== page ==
For her field research, the scientist first spent two periods of three months in Cologne and Berlin. She can already present her initial findings. Datta states that the EU Blue Card significantly boosted immigration to Germany. Anybody who holds this card as a highly qualified foreigner with above-averageearnings can not only work in Germany, but after 33 months they can apply for an unlimited residency permit. If they can prove proficiency in German, they can even shorten this time to 21 months. »For lots of Indians, this is an attractive system that allows them to plan their future,« says Datta.
The Covid-19 pandemic also played a role. Initially, it restricted mobility, but now it’s actually driving immigration to Germany. »Many Indians have told me they learned to appreciate the German healthcare system during the pandemic,« says Datta. »For them it’s an incentive to make Germany their permanent home. That’s as long as they have the option of at some point bringing their aging parents here, where they’ll get better care.«
Another striking development is that, while the majority of Indians coming to Germany are still men, women are catching up. The share of women is rising steadily, and currently stands at around 36 percent. »Above all, single Indian women find lots of advantages of working in Germany,« says Datta. »They have much more freedom to make their own choices.« They point out that arranged marriages are still common in India, while women in Germany can live freely without anybody interfering.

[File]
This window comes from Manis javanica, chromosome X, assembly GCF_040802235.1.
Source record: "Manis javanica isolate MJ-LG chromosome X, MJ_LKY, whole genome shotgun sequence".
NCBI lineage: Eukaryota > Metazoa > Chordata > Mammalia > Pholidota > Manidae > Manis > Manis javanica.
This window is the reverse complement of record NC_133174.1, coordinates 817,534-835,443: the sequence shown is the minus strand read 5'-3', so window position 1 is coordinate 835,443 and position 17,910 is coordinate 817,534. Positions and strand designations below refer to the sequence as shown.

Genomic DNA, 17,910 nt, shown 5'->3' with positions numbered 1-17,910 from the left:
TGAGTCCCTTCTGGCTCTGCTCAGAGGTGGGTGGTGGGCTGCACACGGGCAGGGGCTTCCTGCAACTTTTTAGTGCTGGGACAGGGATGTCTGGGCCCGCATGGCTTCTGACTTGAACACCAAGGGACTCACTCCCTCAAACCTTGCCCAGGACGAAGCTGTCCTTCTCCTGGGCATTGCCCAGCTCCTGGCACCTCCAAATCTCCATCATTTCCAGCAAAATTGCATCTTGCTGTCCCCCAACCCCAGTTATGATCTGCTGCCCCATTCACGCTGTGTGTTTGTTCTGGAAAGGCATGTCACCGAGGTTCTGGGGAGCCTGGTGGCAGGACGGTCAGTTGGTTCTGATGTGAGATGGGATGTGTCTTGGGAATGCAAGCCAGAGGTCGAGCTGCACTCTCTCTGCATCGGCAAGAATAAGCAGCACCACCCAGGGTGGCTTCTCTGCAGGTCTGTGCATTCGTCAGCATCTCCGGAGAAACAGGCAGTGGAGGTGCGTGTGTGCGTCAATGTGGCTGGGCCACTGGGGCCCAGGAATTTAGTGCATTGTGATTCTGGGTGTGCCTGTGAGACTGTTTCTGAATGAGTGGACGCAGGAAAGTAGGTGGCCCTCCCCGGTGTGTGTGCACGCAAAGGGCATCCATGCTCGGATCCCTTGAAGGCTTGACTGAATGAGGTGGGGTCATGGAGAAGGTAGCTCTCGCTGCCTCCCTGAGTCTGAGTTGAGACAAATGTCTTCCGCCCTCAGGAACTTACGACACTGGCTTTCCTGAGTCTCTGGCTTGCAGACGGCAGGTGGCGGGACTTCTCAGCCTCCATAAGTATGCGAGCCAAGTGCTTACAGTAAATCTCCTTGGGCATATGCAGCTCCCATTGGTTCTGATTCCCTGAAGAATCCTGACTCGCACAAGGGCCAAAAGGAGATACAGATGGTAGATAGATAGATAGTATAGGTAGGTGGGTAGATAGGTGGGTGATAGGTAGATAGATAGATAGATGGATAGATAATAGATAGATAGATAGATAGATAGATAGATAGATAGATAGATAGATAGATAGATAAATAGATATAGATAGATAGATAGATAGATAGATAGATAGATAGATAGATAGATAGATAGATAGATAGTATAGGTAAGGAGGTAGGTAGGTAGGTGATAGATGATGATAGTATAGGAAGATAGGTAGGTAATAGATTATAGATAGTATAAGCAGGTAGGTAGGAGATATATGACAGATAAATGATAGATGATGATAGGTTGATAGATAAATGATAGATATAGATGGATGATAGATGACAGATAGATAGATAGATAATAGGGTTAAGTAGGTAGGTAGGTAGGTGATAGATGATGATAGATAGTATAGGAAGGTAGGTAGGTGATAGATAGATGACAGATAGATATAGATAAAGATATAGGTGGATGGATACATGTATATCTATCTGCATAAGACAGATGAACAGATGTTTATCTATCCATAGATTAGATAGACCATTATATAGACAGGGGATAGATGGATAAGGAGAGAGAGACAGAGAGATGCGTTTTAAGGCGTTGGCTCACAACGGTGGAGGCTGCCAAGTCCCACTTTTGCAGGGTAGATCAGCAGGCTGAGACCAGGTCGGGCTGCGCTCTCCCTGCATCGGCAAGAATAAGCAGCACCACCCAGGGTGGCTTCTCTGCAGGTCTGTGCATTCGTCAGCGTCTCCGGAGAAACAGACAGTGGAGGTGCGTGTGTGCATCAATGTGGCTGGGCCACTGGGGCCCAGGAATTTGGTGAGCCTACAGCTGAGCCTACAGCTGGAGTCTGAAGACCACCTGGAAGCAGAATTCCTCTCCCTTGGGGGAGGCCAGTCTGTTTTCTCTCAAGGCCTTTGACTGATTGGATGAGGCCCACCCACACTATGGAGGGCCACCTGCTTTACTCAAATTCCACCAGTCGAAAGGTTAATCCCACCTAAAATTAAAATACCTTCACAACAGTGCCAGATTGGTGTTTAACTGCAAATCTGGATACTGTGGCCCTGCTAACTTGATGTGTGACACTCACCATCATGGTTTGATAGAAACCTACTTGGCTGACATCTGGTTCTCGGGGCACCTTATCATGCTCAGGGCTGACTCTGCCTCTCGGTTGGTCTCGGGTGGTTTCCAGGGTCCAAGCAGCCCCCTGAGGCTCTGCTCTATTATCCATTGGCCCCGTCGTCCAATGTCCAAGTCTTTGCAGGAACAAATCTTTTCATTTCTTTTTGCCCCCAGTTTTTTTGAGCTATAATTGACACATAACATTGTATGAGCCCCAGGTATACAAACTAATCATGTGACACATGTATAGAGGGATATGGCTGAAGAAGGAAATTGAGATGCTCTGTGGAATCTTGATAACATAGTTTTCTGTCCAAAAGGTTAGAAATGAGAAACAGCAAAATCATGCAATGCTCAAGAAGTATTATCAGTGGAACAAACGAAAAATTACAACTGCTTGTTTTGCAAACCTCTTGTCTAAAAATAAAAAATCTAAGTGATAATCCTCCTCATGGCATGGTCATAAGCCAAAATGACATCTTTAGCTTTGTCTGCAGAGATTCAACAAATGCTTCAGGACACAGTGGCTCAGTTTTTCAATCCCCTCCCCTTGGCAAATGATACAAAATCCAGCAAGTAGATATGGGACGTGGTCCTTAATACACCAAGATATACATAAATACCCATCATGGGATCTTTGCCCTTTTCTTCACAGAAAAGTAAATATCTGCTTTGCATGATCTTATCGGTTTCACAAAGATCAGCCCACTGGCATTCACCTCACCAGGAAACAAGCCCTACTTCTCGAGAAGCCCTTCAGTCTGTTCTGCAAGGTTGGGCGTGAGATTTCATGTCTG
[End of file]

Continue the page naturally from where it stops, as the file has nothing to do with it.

As more and more well-educated Indians can work in Germany, send their children to German schools, buy their own houses, and bring their families over, that is likely to have far-reaching consequences. »Firstly, I expect that Indians will become even more visible in German public and personal spaces,« says Datta. »And secondly, it will of course also impact German society if the trend continues.« The immigration of young, highly qualified Indians offers great opportunities for both sides: »Jobs for young people are scarce in India, and Germany urgently needs qualified employees.«
Dr. Amrita Datta, Sociology, University of Siegen
The COFUND program »STAR: Sensing and Sensibility – Transcending Disciplines for a Responsible Future« at the University of Siegen offers international study and scientific exchange. The postdoc program is a training and mobility program that supports young scientists. It offers them an inspiring and productive environment where they can work on their research, further develop it, and build a global network. The EU program Marie Skłodowska-Curie Actions has been funding STAR at the University of Siegen since 2020. The project is integrated in the university's Research Promotion Division.
Author (German text): Maria Berentzen
This article was first published in the research magazine future of the University of Siegen.